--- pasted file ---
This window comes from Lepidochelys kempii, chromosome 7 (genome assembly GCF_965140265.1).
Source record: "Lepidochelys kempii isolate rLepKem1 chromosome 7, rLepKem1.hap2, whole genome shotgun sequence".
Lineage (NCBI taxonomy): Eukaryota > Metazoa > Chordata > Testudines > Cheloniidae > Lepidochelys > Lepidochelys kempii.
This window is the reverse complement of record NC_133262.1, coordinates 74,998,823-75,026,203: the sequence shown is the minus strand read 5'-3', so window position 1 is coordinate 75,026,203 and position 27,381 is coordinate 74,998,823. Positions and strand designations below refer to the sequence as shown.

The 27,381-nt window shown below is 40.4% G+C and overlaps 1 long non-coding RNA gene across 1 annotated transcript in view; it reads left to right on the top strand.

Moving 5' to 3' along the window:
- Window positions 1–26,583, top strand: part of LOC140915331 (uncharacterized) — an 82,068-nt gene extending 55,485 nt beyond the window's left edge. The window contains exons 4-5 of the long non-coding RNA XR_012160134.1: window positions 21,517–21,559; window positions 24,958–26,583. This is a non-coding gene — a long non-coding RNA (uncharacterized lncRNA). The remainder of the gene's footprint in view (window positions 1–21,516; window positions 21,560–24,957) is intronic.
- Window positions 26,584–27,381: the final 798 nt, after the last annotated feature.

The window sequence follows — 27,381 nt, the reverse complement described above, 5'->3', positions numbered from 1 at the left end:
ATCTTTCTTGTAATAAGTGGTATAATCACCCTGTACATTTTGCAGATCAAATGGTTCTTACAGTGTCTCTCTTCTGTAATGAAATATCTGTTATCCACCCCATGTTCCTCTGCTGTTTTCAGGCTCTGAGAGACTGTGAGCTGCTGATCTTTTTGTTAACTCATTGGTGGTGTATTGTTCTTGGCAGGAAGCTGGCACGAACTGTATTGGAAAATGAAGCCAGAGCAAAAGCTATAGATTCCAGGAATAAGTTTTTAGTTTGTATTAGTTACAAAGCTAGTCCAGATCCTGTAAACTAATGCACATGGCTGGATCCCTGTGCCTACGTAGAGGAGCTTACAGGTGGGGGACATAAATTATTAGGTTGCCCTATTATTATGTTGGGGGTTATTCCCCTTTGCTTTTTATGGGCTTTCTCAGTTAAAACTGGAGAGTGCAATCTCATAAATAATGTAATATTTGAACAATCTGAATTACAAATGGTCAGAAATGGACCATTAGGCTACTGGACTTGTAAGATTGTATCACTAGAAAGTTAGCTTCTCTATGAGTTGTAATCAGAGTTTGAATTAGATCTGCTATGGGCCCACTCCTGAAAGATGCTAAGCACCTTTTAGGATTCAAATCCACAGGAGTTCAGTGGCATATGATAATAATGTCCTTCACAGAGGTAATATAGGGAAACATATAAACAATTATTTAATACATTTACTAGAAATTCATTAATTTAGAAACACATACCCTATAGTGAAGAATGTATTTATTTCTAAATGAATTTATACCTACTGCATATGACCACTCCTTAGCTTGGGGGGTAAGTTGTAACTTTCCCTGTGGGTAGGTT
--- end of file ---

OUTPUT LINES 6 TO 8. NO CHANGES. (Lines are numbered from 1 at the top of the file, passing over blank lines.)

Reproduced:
Moving 5' to 3' along the window:
- Window positions 1–26,583, top strand: part of LOC140915331 (uncharacterized) — an 82,068-nt gene extending 55,485 nt beyond the window's left edge. The window contains exons 4-5 of the long non-coding RNA XR_012160134.1: window positions 21,517–21,559; window positions 24,958–26,583. This is a non-coding gene — a long non-coding RNA (uncharacterized lncRNA). The remainder of the gene's footprint in view (window positions 1–21,516; window positions 21,560–24,957) is intronic.
- Window positions 26,584–27,381: the final 798 nt, after the last annotated feature.